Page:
Racer by Airbus Helicopters
On the heels of the X3 success story, complete with world records and an American tour, Airbus Helicopters made it clear that the company intended to continue the adventure with an aircraft they could bring to market. European research initiative Clean Sky 2 gave the group the economic context needed to pursue development, and the manufacturer has been using its communications expertise to drum up a lot of buzz over the past few months by publishing a series of enticing illustrations in the media. On the opening day of the Paris Air Show 2017, a press conference unveiled more details on the current status of the project, which is much more advanced than Airbus Helicopters had led anyone to believe. The Racer’s aerodynamic configuration has been finalized for months already, following a battery of wind tunnel tests performed in the United Kingdom and Germany beginning in early 2016. The X3 did its part to shake up the norms of rotorcraft design, and Racer has continued in the same vein, though it features several spectacular differences from its predecessor, to improve efficiency.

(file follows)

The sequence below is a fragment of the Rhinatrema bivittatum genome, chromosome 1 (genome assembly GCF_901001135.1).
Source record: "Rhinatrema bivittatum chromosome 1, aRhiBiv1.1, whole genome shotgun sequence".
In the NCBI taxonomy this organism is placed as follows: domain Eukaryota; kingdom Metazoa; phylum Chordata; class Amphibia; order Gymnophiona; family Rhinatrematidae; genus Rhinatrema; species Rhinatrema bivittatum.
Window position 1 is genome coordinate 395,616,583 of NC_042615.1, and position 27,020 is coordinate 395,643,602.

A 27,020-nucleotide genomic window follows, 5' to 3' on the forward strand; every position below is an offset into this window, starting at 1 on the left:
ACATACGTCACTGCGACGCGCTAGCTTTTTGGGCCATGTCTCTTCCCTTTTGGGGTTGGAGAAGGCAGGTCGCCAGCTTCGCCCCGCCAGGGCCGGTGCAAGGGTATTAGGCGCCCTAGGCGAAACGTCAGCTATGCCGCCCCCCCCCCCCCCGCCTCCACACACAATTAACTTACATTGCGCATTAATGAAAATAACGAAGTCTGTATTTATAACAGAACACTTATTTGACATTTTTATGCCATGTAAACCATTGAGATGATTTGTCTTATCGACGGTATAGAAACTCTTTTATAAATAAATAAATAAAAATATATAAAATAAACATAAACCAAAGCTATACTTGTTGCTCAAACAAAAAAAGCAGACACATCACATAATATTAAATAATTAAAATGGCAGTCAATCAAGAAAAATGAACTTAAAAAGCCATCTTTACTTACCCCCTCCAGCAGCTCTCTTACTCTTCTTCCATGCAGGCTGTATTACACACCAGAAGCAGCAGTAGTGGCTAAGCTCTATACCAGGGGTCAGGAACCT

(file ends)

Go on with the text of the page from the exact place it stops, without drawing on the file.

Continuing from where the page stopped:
The Racer will feature a biplane configuration with a pair of propellers. For Tomasz Krysinski, Head of Research and Innovation at Airbus Helicopters, nothing has been left to chance: The idea of using wings to relieve the rotor at high speeds is still on the table. But the problem with a big wing, with a big chord, is that the wind created by the propeller pushes on it during vertical flight. The stronger the rotor is, the harder it pushes down on the wing and the entire aircraft. Reducing the wing’s chord put an end to the vicious cycle. But, to keep the same lift surface, Airbus Helicopters decided to implement a biplane design, with wings that come together at the engine nacelle. The surface is greater than that of a monoplane design, which boosts cruising efficiency. The wings are also placed further back on the Racer than on the X3, which makes getting in and out of the aircraft easier passengers. The choice of push rotors also fulfills two requirements: it increases operational safety when entering and exiting the cabin, and improves efficiency by 10% according to Airbus Helicopters. The improved aerodynamic efficiency the helicopter manufacturer claims to have achieved is intriguing to say the least, given that the flow of air to the propeller is interrupted by the wings. The lower wing also houses the landing gear, providing a wider stance and improved safety for ground operations. “The sturdiness provided by the stacked wings also impacts power transfer from the two turbines to the wing propellers, which can be simplified to reduce weight,” explained Krysinski. Lastly, it’s worth noting that the lower wing will feature mobile surfaces on the demonstrator, but it remains to be seen whether they will make the cut for the market version. The Racer will be powered by two RTM322 turbines by Safran Helicopter Engines. According to Tomasz Krysinski, the Racer should easily manage a 200-knot cruising speed. Moreover, it should be able to maintain a speed of 180 to 190 knots in eco-mode, running on only one engine, with the other on standby. In this configuration, the aircraft’s fuel consumption would be significantly lower than that of a traditional helicopter flying at a speed of 140 knots with two active engines. Safran Helicopter Engines has been working on the project for several years, with an aim to designing the system so that the standby engine can be reactivated very quickly if need be, thanks to a custom generator. According to Airbus Helicopters, final assembly of the aircraft will begin in 2019. The European manufacturer does not wish to cite expected operating empty weight or payload weight, specifying only that the Racer will be marketed in the medium or super-medium category.